Kent Children's University Shortlisted as an EEFective Kent 'Promising Project'
The EEFective Kent project is a three-year project running until August 2022 aiming to bring evidence-based programmes to Kent and improve educational outcomes. Kent County Council is working with the Education Endowment Foundation (EEF) and have created a joint funding pot worth £600,000 to support the implementation of evidence-based approaches and interventions in Kent.
The Promising Projects are the first part of the project to be launched and schools across Kent are invited to bid for match funding to implement. Promising Projects are programmes for schools that have been evaluated at a large scale and the EEF are confident can improve outcomes for children and young people. The full list of Promising Projects available to Kent through the EEFective Kent are suitable for Primary, Secondary and Special schools.
There will be three opportunities from January 2020 to apply for match funding to implement one of the Promising Projects. Applications can be made using the application form at the following times:
- Round 3 - Opens for applications at 8am on 19 April 2021 and closes at 5pm on 3 May 2021.
They will also be holding a Virtual Roadshow event to support applications across the county, which will be your opportunity to find out more specific information about any of the Promising Projects you are interested in and ask any questions you have about the process:
- Virtual Roadshow - 22 April 2021
To find out more about applications or the Virtual Roadshow, please email [email protected].
Kent Children’s University (KCU) is part of a national initiative that encourages and celebrates children and young people who take part in learning activities outside of school hours. Learning can be at either CU subscribed schools in Kent, at home or at registered activity providers across the county, called Learning Destinations.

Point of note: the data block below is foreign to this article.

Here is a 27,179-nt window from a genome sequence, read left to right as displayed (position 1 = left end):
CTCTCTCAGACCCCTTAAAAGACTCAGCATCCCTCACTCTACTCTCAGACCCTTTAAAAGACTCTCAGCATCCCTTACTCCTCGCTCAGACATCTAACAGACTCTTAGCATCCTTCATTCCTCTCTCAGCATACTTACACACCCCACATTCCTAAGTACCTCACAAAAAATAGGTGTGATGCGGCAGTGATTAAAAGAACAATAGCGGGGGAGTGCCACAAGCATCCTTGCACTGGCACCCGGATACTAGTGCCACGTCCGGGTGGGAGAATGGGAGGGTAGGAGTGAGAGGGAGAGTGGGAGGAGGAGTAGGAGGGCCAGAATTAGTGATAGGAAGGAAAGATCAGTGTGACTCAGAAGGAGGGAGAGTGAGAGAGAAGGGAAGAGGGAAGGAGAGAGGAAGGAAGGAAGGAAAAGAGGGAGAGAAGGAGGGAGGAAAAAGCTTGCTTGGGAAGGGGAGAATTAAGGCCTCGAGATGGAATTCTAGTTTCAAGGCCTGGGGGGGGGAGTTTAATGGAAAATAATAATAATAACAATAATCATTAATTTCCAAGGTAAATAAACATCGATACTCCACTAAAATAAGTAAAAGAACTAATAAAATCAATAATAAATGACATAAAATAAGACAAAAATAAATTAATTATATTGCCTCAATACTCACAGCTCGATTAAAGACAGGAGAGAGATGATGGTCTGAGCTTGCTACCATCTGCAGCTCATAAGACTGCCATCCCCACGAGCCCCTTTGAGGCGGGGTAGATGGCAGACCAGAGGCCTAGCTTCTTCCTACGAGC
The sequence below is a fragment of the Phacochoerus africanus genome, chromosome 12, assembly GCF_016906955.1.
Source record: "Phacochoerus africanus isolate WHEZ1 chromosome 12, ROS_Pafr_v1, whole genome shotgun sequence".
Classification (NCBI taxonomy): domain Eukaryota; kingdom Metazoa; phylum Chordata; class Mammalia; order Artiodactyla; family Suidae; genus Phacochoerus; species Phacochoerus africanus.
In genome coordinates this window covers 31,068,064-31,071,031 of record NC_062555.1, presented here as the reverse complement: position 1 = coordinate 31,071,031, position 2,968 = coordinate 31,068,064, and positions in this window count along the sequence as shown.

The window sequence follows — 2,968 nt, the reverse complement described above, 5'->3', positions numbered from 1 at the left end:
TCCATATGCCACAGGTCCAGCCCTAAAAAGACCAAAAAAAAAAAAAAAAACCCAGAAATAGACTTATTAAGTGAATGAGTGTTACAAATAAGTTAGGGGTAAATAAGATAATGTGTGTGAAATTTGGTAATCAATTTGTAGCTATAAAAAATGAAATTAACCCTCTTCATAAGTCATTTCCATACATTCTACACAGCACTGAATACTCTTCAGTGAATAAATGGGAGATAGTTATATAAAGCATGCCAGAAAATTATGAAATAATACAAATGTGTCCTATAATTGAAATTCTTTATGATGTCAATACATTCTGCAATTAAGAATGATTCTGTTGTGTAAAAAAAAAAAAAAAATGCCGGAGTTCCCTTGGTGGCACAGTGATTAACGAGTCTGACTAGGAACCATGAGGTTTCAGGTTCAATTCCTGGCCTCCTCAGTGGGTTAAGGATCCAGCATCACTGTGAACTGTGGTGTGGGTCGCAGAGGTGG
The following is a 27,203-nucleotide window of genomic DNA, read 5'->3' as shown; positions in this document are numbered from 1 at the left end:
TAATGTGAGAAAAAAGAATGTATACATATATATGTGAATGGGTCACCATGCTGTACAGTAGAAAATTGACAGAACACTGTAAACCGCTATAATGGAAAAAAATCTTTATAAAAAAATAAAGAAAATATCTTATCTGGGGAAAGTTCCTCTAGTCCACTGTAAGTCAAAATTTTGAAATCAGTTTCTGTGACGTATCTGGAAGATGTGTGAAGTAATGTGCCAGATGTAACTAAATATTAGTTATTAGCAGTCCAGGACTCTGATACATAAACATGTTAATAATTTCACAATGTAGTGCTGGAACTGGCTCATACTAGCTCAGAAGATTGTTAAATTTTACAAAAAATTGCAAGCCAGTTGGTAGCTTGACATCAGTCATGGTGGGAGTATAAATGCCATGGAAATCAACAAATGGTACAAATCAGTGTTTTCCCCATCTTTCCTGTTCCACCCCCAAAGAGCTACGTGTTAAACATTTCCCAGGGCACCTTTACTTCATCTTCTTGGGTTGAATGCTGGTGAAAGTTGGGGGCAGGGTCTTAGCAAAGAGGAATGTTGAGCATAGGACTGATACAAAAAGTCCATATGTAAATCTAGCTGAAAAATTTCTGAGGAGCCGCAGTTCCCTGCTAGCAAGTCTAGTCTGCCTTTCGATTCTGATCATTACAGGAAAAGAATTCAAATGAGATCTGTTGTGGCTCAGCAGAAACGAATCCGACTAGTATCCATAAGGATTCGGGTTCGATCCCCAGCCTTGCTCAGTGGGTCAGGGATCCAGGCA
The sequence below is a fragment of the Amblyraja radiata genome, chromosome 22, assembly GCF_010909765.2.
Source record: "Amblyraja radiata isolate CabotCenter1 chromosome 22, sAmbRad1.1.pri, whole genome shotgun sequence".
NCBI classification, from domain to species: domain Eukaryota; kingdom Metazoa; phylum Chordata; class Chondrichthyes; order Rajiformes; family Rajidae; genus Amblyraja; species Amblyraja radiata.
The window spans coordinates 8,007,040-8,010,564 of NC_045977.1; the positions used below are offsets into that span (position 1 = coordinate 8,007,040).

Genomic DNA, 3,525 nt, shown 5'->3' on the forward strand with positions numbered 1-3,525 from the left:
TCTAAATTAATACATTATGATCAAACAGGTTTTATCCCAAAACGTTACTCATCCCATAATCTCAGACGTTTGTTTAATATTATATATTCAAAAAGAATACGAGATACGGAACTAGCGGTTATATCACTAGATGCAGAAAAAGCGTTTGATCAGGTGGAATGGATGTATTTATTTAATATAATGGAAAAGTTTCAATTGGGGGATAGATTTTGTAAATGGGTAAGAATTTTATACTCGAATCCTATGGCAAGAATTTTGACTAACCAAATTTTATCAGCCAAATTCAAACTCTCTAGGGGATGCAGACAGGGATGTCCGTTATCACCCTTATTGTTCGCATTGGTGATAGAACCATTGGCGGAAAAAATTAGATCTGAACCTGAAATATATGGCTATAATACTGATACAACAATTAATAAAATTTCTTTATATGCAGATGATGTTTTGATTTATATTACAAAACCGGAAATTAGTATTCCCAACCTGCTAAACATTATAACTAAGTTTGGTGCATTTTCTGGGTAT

At the heart of our work is the ambition to raise aspirations, boost achievement and foster a love of learning in children and young people.
The Social Mobility Commission’s July 2019 report (“An Unequal Playing Field”) highlights disparities in children’s participation rates across a wide range of extra-curricular activities depending on their social background.
One of the main findings was that children from the poorest backgrounds are 3 times more likely to not take part in any of the extra-curricular activities examined compared to those from the wealthiest backgrounds
By the time a child turns 18, they will have spent just 9% of their waking life in a classroom. Children’s University is about making the most of the remaining 91%.
Children’s University students use Passports to Learning in which they record the number of completed CU validated learning activities they have participated in.
Children are encouraged to progress through the national certification scheme. One credit is awarded for every hour of learning, adding up to awards such as certificates. We hold special Graduation ceremonies in schools and universities across Kent.
For every child that takes part in Children's University we want the following outcomes:
- They feel they have grown in confidence and self-belief
- They have enjoyed new experiences, in new places and want to keep exploring
- They believe they have a broader range of essential skills
- They feel empowered to make positive choices about their future
- They see that learning is fun, aspirational and lifelong
- They feel their eyes have been opened to a multiplicity of learning activities and opportunities
- They feel celebrated for their commitment to learning by their family, school and community.